The above system works really well for tasks, however what about non-tasks? This is what I struggled with over the previous 6 months until I introduced Apple Notes into my second brain. I've tried a bunch of note-taking apps before but appreciated Ali's recommendation of it because it's just stupid simple. So, what goes into Apple Notes instead of Todoist? Whatever you think makes sense to go there. I'm still figuring out the specifics, but typically it's things that aren't so specific as "buy this", or "do that". It could be a quote from a book. It could be an idea that I had or a dream I remembered where I want to write down a few sentences. It could be a thought from a book I'm reading or listening to on an audiobook. Basically, anything that doesn't work well as a one-liner task note goes here.
I then treat this the same way I treat Todoist. I go through it at least once a week to see all the notes I created. I do have dedicated notetaking sections for books, so I don't move those over to Notion but may do this in the future. It's helpful to have this longer form of entry that handles long text better than Todoist. I find myself using Todoist more than Notes, but whenever I have something that doesn't fit in Todoist I recognize the value of having this in my intake system.
How is Notion structured?
On to the second brain itself. The long-term storage. So we've talked about intake, we've talked about tasks, what about Notion?
Notion is a tool that I've revisited time and time again. We implemented it for Matter and while it took a while to get adoption it's become quite helpful to have all documentation centrally located and searchable. So, what about personal life? What's the best setup for a life?
Obviously, there's no answer, but here's how I broke down my Notion life. First, there are 4 main pillars or areas within my life.
These 4 really do cover much of my world. You could rephrase or break them down how you want to, but these buckets are what I call my Pillars. In addition to the 4 above pillars, I have two…supporting Pillars? Don't know what to call them, but they are:
The reason I somewhat think of Joy and Growth as separate as they interplay with the 4 pillars. Body is standalone. That's physical health, fitness, eating, clothing, etc. That doesn't really interact much with relationships or money generally speaking. Joy, however, can apply to Body, Mind, Money, or Relationships. In fact, it should apply to all four of them. Same for Growth. Growth is about transformation, challenge, objectives, goals, etc.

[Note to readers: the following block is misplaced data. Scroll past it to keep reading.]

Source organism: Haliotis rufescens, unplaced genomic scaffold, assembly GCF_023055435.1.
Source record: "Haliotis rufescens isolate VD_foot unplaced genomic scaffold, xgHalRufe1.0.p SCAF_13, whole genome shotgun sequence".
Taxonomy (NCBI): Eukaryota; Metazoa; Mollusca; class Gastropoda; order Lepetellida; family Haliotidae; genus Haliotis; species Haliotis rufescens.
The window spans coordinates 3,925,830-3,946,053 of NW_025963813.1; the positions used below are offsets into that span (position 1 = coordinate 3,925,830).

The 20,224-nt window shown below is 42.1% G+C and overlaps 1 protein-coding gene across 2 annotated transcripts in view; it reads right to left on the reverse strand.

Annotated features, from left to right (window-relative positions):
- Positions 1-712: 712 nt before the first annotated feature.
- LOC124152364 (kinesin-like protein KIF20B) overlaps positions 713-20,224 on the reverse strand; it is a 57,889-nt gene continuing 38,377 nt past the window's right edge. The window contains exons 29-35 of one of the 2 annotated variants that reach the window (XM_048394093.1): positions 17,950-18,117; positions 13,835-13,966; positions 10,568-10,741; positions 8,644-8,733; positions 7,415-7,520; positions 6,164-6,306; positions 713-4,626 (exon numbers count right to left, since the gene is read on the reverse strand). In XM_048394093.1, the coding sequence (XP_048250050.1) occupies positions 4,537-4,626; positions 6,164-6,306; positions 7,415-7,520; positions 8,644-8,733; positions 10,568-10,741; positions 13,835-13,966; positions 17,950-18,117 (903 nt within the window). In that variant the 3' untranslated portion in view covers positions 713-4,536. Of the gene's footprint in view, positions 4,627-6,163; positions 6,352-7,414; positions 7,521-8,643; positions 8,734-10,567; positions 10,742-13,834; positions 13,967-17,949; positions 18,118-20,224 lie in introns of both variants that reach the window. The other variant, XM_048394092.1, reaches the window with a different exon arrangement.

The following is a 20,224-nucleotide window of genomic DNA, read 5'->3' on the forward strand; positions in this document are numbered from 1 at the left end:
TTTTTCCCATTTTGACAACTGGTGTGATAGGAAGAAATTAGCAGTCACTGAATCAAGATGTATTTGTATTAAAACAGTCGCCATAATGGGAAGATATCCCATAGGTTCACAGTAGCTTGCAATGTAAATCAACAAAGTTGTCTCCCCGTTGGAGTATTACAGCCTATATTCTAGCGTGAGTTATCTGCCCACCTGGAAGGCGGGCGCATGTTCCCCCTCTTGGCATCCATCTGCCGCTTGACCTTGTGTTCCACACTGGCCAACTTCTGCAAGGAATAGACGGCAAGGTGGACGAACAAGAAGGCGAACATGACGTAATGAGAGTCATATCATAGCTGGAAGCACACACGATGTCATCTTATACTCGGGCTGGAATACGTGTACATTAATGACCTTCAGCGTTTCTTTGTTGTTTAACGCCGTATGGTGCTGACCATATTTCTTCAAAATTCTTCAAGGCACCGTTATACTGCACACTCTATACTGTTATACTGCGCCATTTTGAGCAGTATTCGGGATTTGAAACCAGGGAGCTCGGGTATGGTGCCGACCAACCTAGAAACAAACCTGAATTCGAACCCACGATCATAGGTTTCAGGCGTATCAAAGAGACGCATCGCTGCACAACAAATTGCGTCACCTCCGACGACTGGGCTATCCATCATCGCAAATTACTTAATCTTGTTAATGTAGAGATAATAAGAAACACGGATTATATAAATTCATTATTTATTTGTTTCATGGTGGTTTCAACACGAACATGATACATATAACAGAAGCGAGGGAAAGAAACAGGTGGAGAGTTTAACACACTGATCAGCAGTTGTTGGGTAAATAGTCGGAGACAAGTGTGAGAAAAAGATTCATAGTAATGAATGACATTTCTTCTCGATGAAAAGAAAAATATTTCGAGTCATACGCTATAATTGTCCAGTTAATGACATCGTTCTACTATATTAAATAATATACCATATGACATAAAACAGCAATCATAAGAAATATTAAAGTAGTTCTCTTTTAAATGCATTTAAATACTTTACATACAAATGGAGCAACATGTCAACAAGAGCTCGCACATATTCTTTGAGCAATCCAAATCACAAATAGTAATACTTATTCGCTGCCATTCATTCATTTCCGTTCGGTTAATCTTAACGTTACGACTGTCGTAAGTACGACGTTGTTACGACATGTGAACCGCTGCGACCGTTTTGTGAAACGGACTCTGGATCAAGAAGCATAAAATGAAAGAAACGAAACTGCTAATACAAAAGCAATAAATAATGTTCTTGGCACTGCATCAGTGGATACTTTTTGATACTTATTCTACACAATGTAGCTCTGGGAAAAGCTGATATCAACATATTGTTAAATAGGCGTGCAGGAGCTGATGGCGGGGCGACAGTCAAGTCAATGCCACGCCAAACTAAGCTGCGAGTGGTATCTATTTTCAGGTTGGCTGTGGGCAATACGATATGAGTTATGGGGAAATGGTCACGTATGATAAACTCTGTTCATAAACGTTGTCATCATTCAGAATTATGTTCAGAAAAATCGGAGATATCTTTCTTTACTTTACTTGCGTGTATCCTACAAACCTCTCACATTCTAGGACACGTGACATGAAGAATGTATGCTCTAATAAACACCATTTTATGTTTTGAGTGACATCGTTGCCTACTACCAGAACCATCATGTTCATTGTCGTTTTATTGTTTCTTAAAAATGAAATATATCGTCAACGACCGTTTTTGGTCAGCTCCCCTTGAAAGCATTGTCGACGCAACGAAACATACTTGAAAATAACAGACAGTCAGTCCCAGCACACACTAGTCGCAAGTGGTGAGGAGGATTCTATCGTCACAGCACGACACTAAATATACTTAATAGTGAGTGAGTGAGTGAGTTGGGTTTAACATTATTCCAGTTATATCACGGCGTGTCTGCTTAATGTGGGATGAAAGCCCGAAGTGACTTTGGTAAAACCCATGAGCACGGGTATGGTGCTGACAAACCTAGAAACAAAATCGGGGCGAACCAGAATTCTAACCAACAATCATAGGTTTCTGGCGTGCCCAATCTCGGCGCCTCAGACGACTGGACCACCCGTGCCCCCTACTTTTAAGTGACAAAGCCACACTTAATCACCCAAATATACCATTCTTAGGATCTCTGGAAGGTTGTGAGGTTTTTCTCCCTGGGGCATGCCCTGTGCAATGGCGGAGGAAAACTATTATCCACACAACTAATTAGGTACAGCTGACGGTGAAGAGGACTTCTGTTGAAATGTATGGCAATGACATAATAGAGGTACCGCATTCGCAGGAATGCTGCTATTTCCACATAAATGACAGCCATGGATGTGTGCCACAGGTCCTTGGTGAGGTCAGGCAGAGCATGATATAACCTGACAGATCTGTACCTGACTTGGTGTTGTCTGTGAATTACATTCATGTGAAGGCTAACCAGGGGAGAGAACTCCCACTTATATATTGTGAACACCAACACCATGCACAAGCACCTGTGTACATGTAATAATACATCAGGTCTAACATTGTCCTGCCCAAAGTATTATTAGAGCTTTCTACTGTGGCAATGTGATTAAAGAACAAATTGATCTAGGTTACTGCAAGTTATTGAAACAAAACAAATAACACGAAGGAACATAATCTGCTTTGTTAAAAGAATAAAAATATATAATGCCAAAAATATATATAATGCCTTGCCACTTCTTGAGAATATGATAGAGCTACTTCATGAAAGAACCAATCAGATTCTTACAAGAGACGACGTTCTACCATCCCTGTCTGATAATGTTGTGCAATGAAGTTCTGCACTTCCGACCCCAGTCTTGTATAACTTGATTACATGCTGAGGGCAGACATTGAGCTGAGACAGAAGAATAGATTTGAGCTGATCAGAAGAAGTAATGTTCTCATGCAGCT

So those are the 4+2 pillars that I put all my content into. I have sub-pages for each, for example, I have "Routines", "Journaling", and "Principles" (among others) in Mind and "Crypto" and "Real Estate" inside of Money, but most things relate to one of those top 4 pillars.
Within Joy, I have anything that relates to happiness and leisure. So Hobbies, Side Hustles (again, relates to Money, but everything in Joy will relate to another Pillar), Travel, etc.
Growth is similar to Joy; it includes my OKR system, Skills I'm working on developing (i.e. Learn to Play Piano), long-term goal planning, Habit Tracking.
The last area that I have in Notion is Supporting Databases. I'll see if these stick around long term, but these are things that are also independent of the pillars but aren't necessarily related to Joy or Growth. They're basically just lists of things. The two that I currently have are "Shopping" (i.e. things to buy, but longer term) and "Read/Watch List", which is a big list of movies, TV, books, etc that I have read, am reading, want to read, or have been recommended.
Where do I go from here?
I've truly been finding a lot of peace in having this system set up. Would I recommend this to someone else? Yes, but make it your own. These are the tools and setup that make sense for me, but everyone has different needs and a different relationship with tech. You could easily do this with a paper notebook that you carry around (Inbox), a to-do list (could be an organized page in the back of the notebook), and a physical filing system. Or anything in between.
This truly has helped me relax because I know that there's a place for everything. I mess up, I'm still adapting it and figuring out what works and what doesn't, but I have a baseline system and I know that everything has a place to go.
If you take away one thing from this, implement an inbox system. An unopinionated, dumping ground, where you can put ideas, tasks, groceries, freaking everything. Just pour into it throughout the day. Then, whenever you have time, sort through it. This one change can dramatically reduce your stress and help you start feeling a little less reactive and a little more proactive.